STRATFORD-UPON-AVON, United Kingdom, April 20, (Agencies): William Shakespeare’s hometown is bracing for a surge in visitors from around the world this month as it marks 400 years since the death of the foremost playwright in the English language. A parade to Shakespeare’s grave and fireworks will round off a day of theatre, dancing, music and parades in the picture-postcard streets of Stratford-upon-Avon.
And some of Britain’s finest actors are returning to the town’s Royal Shakespeare Theatre to perform his most celebrated scenes, in a special show on the April 23 anniversary.
Oscar-winners Judi Dench and Helen Mirren lead a cast including Ian McKellen, Benedict Cumberbatch, Antony Sher, Joseph Fiennes and David Suchet for the “Shakespeare Live!” performance.
Prince Charles, the heir to the throne, will attend the show, broadcast live on British television and in European cinemas.
“It’s going to be a total jamboree, a real festival feeling,” said Geraldine Collinge, the Royal Shakespeare Company’s director of events and exhibitions.
“It is a logistical challenge as well as a great artistic one.”
Stratford, a town of 27,000 residents in central England, welcomes nearly five million people every year to visitors seeking out the places where the Bard was born, lived, wrote and died.
“You’re in the crucible of Shakespeare,” said Cyril Nri, who plays busy-body Polonius in the RSC’s current production of “Hamlet” in its 1,000-seat home theatre.
“To come right to the place where he was born is just perfect to perform at,” he told AFP in his dressing room, before going on stage .
“As an actor, it’s the zenith.”
The 54-year-old stage and television veteran said Shakespeare remained relevant because his works speak directly to everlasting human emotions.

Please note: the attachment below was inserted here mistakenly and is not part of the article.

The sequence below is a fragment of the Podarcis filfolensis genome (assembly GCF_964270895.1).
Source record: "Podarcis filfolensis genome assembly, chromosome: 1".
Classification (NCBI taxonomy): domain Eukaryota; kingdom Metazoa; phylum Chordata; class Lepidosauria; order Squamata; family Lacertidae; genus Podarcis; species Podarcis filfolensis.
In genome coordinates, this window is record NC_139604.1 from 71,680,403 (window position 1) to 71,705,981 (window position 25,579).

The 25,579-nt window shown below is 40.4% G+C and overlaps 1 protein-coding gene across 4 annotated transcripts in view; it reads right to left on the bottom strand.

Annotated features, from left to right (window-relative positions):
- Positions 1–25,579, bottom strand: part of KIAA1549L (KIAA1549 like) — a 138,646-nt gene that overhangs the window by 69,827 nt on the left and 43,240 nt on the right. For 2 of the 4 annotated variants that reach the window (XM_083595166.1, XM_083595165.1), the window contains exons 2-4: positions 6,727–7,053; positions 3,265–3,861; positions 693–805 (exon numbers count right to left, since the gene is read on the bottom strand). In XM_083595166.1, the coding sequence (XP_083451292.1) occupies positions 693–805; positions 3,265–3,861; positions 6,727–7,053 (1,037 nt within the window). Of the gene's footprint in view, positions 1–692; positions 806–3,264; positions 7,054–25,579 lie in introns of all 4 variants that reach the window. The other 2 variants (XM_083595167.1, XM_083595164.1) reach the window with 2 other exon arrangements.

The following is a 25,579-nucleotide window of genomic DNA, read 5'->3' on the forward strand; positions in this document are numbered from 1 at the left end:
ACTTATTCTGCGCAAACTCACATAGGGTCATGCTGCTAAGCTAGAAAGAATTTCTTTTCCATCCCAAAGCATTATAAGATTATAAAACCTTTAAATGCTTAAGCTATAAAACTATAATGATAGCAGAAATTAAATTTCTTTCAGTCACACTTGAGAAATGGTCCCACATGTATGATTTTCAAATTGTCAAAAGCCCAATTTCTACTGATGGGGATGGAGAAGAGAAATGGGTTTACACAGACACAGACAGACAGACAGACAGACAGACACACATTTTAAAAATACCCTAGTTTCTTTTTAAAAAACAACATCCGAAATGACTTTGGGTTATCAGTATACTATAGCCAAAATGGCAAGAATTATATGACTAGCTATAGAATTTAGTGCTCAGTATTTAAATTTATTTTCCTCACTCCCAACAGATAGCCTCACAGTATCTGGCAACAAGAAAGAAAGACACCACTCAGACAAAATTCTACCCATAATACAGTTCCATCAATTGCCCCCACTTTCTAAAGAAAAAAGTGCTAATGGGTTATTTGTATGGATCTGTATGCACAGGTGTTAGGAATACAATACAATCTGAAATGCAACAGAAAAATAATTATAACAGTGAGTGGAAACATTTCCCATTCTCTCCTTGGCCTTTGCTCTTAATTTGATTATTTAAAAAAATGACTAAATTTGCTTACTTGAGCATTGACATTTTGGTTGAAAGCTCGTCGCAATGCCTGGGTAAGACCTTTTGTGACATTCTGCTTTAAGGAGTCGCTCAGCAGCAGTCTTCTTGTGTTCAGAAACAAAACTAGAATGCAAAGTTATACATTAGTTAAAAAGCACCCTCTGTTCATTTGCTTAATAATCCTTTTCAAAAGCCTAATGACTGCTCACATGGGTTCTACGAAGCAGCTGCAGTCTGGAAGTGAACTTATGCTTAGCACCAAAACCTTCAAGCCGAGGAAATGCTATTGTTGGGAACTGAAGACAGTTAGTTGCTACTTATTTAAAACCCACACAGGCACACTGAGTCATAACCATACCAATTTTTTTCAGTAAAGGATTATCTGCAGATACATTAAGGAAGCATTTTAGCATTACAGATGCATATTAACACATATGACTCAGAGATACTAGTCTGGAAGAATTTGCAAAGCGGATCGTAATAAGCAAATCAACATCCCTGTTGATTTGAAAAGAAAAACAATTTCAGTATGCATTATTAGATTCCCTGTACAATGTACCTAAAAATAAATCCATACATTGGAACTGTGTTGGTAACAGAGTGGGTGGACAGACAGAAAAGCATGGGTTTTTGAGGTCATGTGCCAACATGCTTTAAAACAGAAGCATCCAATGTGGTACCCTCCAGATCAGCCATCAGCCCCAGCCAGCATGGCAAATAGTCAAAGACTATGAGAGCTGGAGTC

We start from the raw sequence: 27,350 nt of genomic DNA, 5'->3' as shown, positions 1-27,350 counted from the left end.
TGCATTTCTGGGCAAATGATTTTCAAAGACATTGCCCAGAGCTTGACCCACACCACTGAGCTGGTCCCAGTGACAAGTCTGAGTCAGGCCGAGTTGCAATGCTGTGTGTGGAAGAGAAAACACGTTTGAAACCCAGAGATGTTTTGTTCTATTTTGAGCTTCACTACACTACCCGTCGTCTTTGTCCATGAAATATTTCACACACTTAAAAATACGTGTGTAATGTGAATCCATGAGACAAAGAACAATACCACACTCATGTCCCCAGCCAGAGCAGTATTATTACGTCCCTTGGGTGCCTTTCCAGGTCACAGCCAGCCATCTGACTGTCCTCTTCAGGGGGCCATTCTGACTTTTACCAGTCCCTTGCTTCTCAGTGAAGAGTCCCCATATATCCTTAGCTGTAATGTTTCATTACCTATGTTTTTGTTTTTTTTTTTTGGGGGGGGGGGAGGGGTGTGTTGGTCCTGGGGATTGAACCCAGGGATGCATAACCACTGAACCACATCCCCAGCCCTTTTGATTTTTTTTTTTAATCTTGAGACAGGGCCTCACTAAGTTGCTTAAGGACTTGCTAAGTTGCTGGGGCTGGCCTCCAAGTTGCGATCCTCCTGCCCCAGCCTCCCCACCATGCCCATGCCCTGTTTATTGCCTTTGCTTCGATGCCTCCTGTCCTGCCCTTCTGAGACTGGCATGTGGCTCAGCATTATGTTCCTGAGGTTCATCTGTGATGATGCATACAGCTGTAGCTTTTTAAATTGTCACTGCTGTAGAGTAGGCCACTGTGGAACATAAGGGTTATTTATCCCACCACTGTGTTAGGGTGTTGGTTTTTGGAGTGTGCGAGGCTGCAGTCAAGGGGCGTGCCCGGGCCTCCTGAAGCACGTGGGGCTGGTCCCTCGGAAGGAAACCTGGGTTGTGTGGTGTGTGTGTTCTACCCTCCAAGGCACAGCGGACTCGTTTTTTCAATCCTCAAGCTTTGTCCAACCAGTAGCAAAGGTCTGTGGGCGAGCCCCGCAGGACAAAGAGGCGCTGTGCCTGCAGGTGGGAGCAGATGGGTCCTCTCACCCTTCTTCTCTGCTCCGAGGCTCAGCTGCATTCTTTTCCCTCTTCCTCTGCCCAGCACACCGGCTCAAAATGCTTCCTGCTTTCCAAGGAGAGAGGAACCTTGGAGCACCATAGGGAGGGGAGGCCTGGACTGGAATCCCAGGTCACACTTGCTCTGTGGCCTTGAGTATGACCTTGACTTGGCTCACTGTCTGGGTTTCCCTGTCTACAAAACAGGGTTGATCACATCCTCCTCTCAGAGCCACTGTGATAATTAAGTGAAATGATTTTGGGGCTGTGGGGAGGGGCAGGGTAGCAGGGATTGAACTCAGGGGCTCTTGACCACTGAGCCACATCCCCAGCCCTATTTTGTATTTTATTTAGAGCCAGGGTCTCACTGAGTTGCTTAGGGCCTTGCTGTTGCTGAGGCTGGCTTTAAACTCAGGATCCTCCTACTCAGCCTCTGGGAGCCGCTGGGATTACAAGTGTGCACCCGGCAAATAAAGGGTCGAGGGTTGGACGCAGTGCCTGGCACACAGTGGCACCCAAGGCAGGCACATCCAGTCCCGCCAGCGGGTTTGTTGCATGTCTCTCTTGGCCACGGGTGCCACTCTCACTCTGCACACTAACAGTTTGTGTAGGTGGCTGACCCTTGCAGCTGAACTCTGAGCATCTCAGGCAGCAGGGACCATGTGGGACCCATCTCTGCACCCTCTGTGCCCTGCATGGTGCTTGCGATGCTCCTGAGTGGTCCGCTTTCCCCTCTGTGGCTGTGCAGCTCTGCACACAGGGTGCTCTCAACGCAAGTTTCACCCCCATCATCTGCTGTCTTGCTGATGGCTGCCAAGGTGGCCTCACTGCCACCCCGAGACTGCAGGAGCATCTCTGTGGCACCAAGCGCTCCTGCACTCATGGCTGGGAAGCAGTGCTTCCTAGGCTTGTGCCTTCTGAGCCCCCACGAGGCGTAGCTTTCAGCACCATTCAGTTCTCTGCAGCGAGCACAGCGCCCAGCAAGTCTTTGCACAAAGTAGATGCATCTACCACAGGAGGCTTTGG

“Shakespeare doesn’t worry about time; he’s eternal. It could be 400 years, it could be four years, it could be four hours,” Nri said.
“He’s never stopped being relevant over those 400 years.
“He’s discovered it all and dealt with every single situation.
“He’s the Don.”
Stratford’s streets are lined with black-and-white Tudor-era timber buildings, and filled with traces of the Warwickshire market town’s famous son.
Up to 5,000 people a day visit the family home on Henley Street where the poet grew up, walking across the original floorboards in the bedroom where it is assumed he was born in 1564.
Paul Edmondson, head of research at the Shakespeare Birthplace Trust charity which manages the site, said the depth of his works meant the world would continue to be captivated by plays like “Romeo and Juliet”, “Macbeth” and “A Midsummer Night’s Dream”.
“We’ll never end up finishing the sentence where Shakespeare’s concerned,” he told AFP.
“Shakespeare is one of the greatest writers who’s ever lived.
“The strongest emotions we feel as people, our fears and our doubts, are expressed by Shakespeare across the range of his characters.
In the family house’s fragrant herb garden, a small troupe of professional actors perform scenes from the Bard’s plays.
Dressed in doublet and hose, Louis Osborne delivers the famous “To be, or not to be” soliloquy from “Hamlet”.
“To be at Shakespeare’s birthplace, speaking Shakespeare, it’s literally the dream,” the 25-year-old said.
Shakespeare’s remains are buried in Holy Trinity Church, a few steps away from the font in which he was Christened.
Some 250,000 people a year come to see his grave and the church has leaflets for visitors in 25 languages.
Tourists take pictures on their mobile phones, while regular parishioners drop in.
“There are lots of things going on, all associated with William Shakespeare, but at the same time we are a normal parish church with weddings and funerals,” said Reverend Doctor Steve Bate, the church’s associate vicar.
Shakespeare’s simple gravestone is inscribed with a curse against moving his bones.
By using ground-penetrating radar above the flat ledger stone, archaeologists revealed last month that he is buried around a metre down, and was likely interred in a shroud rather than a coffin.